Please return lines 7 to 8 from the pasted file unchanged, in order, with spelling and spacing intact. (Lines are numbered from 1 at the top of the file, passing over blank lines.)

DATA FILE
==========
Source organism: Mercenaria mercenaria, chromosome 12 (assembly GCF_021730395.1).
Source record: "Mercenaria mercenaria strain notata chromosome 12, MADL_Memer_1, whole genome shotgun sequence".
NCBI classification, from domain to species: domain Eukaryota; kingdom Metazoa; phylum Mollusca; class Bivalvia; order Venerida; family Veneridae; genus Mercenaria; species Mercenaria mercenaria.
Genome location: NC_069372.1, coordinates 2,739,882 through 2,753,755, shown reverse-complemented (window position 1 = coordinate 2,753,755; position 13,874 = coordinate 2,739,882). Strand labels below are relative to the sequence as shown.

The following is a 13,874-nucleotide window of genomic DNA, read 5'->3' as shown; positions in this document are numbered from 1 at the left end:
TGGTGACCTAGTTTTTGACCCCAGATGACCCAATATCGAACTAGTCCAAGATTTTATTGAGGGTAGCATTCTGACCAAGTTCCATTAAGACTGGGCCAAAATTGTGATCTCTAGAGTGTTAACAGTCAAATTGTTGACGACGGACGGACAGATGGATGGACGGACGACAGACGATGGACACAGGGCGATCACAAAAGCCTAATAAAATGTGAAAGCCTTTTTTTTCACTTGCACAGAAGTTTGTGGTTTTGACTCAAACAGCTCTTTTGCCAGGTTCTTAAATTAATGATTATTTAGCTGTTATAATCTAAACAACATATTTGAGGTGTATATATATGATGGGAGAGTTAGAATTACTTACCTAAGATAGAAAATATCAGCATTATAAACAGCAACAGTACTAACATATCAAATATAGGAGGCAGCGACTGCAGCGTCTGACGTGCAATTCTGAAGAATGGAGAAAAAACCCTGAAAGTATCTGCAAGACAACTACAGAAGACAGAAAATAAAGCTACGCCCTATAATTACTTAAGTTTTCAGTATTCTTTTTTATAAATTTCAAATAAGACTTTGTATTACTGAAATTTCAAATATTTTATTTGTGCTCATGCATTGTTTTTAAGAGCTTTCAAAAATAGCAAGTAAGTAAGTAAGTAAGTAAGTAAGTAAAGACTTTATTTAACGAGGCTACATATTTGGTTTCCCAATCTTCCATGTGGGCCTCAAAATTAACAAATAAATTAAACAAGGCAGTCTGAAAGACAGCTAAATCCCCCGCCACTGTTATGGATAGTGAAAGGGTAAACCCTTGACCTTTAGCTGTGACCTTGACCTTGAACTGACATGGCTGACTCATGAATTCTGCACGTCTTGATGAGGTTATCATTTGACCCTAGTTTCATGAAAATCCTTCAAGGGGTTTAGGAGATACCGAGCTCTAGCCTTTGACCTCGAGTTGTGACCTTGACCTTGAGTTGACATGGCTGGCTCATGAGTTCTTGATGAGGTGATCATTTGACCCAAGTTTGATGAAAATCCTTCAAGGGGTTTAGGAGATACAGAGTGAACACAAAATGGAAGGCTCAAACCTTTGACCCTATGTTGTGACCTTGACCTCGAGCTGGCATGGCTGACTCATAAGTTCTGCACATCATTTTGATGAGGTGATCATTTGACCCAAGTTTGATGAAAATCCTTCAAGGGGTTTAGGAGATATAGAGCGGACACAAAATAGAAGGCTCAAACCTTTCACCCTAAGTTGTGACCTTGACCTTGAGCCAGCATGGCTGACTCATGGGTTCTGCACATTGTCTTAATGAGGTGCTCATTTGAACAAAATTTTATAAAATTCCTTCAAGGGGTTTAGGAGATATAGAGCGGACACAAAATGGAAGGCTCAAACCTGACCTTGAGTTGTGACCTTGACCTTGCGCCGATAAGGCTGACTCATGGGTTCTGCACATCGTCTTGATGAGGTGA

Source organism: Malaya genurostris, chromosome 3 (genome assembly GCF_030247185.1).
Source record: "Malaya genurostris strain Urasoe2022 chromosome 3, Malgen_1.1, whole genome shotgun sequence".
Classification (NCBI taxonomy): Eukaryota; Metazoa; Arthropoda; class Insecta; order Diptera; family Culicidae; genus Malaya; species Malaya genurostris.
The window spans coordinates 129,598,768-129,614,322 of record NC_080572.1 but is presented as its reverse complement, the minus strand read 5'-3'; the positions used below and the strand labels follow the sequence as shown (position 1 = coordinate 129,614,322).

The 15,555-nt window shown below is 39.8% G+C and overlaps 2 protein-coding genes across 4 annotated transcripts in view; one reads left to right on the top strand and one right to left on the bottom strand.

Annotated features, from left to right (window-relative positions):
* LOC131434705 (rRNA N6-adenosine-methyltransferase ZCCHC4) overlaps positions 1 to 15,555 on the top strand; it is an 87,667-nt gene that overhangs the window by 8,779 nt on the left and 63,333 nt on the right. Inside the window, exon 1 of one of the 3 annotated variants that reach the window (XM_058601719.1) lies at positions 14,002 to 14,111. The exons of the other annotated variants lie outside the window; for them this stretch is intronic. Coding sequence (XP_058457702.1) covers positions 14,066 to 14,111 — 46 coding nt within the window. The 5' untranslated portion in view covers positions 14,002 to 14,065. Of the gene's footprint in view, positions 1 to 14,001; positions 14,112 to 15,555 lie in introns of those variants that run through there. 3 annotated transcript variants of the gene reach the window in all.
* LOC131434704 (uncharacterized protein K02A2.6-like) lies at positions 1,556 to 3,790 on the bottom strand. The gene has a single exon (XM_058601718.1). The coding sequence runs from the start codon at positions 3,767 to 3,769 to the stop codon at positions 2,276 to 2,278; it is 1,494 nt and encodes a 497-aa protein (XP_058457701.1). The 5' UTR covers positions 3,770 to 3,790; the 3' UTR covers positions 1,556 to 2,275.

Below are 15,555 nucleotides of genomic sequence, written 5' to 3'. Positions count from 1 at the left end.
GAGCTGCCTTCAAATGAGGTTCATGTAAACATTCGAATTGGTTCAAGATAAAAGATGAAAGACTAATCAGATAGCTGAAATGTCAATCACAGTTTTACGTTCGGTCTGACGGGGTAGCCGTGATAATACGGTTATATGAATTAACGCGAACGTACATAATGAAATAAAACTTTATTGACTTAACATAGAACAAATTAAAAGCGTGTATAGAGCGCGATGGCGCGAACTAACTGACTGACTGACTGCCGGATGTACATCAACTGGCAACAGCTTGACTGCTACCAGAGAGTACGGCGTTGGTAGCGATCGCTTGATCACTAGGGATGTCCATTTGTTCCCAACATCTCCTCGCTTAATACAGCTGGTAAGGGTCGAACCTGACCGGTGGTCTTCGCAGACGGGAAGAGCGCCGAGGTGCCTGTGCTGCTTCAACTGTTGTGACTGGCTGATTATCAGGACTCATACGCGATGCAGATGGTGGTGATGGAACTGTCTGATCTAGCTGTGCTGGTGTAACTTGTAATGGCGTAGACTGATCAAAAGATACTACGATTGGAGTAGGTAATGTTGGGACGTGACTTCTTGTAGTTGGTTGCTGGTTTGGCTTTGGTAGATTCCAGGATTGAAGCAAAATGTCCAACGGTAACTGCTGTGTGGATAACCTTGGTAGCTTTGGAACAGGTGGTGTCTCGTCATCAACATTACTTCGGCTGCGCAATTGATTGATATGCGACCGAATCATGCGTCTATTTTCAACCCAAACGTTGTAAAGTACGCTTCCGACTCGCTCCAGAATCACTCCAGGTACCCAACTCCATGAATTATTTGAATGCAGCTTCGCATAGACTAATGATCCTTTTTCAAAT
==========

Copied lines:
Source organism: Malaya genurostris, chromosome 3 (genome assembly GCF_030247185.1).
Source record: "Malaya genurostris strain Urasoe2022 chromosome 3, Malgen_1.1, whole genome shotgun sequence".